Five Ways to Show Appreciation to Your Pastor
Personal reflections on thoughtful ways to show love to your pastor
October is Pastor Appreciation Month. Yesterday, a BGAV pastor stopped by my office on his way to a meeting and as friends, we asked each other, “What’s going on in your life?” He effused, telling me all the things his church is doing to celebrate him and his wife in ministry throughout the month of October. I walked away from the conversation wishing more pastors felt so appreciated in their work. How would that affect the burnout we’re seeing in the church these days?
I began to reflect on my own ministry. Before I worked at BGAV or owned my own business, I was a pastor for almost 25 years. I had great support in the churches I served, as well as detractors who could sometimes steal my joy. I found through the years that some church members were special gifts to me, because they knew the fine art of appreciation.
After a rush of memories, and I came up with the five kinds of support I received and valued most in my pastoral career. I hope at least one of these will help you encourage your pastor.
- Show your gratitude. A simple note of thanks for something they’ve done will go miles. Maybe it’s for leadership through a tough time, a hospital visit, or a sermon that inspired you. Even if it was a long time ago, saying thanks today will help your pastor face another tomorrow that might be difficult.
- Celebrate special occasions. Pastoral work is mostly about caring for others, so receiving care by way of celebration is a special treat. You may never know the importance of a small celebration. Typical pastors are not on the high side of the income scale. A gift card for a new restaurant, the offer of babysitting overnight for a mini marriage getaway, and Duane’s fresh corn and tomatoes were always highly valued in my younger days of family and pastoral life. I remember a year when my birthday fell on a Wednesday night; I was given a birthday serenade by the choir at church supper, and the dessert that night was my favorite cake with a candle in mine! The recognition moved me to tears.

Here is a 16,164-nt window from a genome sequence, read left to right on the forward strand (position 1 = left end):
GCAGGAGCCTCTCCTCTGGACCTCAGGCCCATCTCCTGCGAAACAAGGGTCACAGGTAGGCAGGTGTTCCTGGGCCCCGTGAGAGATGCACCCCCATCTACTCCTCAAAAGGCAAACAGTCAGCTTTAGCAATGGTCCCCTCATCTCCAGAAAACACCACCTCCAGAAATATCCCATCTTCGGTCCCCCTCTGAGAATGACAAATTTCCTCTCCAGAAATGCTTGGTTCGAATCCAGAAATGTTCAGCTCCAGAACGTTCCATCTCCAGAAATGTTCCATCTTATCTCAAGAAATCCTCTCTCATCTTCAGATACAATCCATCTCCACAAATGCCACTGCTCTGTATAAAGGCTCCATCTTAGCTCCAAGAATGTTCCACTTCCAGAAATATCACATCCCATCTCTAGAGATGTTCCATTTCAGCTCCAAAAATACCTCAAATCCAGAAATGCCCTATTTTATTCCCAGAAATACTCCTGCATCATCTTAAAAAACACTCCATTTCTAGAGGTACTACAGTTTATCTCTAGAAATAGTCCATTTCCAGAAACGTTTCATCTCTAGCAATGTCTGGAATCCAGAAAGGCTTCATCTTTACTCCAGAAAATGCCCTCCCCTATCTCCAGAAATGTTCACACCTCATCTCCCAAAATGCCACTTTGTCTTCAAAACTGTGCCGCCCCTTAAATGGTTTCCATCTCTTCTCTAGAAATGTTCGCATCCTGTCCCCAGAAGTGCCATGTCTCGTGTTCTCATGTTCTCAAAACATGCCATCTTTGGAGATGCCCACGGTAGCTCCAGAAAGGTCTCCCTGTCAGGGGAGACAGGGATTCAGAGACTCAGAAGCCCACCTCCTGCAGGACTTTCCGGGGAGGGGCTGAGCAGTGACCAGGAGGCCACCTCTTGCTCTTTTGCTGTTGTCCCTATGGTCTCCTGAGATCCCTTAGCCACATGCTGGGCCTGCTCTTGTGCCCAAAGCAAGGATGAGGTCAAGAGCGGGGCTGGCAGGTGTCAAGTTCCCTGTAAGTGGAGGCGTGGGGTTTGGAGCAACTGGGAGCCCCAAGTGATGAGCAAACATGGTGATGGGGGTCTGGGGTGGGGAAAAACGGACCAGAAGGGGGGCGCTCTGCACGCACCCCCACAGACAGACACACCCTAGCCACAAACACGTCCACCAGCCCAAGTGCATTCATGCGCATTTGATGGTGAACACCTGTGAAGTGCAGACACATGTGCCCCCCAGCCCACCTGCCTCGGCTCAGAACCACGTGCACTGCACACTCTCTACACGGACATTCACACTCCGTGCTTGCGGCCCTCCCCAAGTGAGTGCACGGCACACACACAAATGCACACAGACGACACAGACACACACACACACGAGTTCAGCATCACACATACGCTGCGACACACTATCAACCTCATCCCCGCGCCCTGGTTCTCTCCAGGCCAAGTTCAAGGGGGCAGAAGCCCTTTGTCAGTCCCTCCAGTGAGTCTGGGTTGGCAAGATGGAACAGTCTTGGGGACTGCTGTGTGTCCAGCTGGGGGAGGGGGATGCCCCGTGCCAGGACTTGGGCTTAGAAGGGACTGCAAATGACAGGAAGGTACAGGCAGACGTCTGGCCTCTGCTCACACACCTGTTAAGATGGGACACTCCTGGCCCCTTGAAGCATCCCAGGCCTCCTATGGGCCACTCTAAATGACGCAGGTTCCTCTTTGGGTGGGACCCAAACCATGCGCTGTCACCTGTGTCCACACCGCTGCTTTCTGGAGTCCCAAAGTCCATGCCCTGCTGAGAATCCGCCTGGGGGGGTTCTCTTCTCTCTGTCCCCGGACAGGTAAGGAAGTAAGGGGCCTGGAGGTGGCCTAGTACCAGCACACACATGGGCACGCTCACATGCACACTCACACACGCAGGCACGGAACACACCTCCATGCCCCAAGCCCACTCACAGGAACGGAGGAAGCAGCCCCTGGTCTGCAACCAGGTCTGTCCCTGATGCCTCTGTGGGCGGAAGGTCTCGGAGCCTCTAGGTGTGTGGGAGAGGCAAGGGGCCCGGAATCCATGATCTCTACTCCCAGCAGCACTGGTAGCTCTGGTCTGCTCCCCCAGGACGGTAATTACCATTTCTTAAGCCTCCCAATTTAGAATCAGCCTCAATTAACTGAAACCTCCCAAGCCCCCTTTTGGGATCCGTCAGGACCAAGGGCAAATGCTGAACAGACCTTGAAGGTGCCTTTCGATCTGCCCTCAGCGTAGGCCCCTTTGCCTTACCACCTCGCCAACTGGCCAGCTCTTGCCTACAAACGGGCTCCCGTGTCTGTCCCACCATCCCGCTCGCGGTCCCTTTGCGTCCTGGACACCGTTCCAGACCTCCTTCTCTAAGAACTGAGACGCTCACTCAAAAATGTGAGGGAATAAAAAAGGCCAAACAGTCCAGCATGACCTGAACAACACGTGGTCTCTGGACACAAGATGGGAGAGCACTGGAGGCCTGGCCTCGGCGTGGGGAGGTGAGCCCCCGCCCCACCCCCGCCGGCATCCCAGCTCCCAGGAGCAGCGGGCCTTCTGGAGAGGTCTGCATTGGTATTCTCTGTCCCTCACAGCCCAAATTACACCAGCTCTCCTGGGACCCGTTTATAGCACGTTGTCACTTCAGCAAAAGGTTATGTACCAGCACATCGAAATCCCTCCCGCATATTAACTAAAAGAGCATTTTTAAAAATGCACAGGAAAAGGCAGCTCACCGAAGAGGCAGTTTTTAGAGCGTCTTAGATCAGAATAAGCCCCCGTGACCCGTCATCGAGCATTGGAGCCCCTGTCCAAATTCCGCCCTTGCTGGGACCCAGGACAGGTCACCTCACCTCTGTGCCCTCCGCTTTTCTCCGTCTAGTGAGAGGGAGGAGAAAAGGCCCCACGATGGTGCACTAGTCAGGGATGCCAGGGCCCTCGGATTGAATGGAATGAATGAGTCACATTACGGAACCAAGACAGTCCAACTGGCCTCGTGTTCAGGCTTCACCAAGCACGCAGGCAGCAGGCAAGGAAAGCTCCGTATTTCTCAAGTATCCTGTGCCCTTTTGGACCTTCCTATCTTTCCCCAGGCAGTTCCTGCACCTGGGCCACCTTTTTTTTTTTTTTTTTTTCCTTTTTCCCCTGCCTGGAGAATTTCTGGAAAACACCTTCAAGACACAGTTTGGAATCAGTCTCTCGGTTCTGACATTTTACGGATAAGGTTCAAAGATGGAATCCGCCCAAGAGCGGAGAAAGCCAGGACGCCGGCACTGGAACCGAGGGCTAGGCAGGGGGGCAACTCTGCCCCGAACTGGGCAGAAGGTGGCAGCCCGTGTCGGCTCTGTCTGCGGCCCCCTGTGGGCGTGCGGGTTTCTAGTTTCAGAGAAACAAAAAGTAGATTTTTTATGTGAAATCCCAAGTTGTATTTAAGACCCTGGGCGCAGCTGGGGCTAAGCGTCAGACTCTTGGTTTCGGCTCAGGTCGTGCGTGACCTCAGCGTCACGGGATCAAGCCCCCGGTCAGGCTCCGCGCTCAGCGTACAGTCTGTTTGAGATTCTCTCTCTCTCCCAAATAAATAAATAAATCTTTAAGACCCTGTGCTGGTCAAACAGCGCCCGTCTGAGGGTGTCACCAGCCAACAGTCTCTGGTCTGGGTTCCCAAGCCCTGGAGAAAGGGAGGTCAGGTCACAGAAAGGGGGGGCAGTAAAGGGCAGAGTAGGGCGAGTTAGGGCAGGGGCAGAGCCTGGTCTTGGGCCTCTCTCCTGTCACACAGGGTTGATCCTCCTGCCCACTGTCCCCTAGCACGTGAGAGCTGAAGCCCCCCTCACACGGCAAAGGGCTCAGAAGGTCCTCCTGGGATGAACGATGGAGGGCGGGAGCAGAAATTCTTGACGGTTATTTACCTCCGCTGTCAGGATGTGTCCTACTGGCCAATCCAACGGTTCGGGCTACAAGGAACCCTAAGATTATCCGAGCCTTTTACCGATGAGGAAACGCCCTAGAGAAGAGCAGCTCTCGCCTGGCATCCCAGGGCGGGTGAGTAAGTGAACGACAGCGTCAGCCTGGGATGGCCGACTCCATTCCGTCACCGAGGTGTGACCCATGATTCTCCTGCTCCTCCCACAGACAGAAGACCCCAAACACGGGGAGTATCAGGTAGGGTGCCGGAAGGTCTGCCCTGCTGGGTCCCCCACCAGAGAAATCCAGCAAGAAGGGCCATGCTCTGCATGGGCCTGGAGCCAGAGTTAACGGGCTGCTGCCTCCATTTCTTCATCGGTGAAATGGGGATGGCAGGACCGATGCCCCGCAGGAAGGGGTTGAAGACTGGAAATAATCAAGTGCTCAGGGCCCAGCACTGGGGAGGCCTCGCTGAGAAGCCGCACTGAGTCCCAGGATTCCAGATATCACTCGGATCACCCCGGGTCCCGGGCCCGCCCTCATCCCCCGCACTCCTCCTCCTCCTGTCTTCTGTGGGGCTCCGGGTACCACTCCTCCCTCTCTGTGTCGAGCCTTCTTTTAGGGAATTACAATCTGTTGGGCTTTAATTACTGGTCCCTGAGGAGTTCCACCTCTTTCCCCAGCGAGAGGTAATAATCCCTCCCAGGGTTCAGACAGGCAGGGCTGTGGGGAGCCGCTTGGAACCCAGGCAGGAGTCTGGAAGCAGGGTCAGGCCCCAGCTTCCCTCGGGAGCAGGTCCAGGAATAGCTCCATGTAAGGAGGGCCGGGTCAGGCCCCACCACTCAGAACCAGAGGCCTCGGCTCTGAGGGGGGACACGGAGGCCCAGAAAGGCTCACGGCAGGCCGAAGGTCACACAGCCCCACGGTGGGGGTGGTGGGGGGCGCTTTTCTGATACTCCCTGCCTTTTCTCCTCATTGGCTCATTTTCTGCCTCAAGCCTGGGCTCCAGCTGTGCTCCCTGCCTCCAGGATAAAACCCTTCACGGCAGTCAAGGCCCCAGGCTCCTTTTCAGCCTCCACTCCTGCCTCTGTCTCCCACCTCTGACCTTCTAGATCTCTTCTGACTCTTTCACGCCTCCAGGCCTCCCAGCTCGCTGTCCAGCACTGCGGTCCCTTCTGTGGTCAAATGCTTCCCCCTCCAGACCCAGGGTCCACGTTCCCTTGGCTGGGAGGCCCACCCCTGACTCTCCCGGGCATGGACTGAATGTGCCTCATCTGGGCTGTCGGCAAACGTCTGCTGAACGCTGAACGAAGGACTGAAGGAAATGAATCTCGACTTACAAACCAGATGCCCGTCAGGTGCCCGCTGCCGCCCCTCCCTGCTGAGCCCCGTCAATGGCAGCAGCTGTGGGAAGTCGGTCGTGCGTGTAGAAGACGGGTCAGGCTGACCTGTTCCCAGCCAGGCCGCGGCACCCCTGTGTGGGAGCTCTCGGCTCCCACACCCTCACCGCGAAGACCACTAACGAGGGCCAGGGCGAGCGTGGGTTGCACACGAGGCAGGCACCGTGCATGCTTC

- Encourage rest and self-care. A colleague once told me to have a regular Sabbath. I complained, “It’s hard, because Sunday is a work day for me.” He warned, “Well you better take Sabbath a little at a time, or you’ll take it all at once, real sudden at the end.” Pastors are prone to burnout due to the demands of their role. Encourage them to practice self-care and to spend quality time with their families. Everyone deserves a day off each week. Some are fortunate enough to get two days called “the weekend.” One of the great things about being Baptist Christians is that the doctrine of the priesthood of the believer empowers laypersons to do pastoral ministry in many ways like their ordained pastors do. You can offer to cover some of their duties temporarily to give them a much-needed break.
- Offer support. The burdens of the pastorate are heavy. Being present with a listening ear, a kind word, or speaking up to that business meeting bully will be long remembered. I never expected church members to agree with “my” agenda, and some of the biggest moments of my early ministry were tough meetings where a key leader spoke up and said something like, “I’m not sure this is the right way to go, but let’s give it a shot.” It was a display of support that turned a group’s heart and vision forward and empowered my labors. Pastors, this requires trustworthiness in your character and your work. Church members, it requires faith on your part that your pastor is seeking God’s direction for your church.
- Pray for your pastor. Regularly pray for your pastors' well-being and that of their families. Pray for their work! So much of a pastor’s work is hidden and may never be known. Prayer brings strength to that work. And if you don’t like the way your pastor “pastors,” then pray about that. Few are encouraged by overly negative criticism, but all are lifted and changed by prayer. Even the person praying is changed!
Gary M. Long, Jr. is BGAV's Chief Marketing Officer.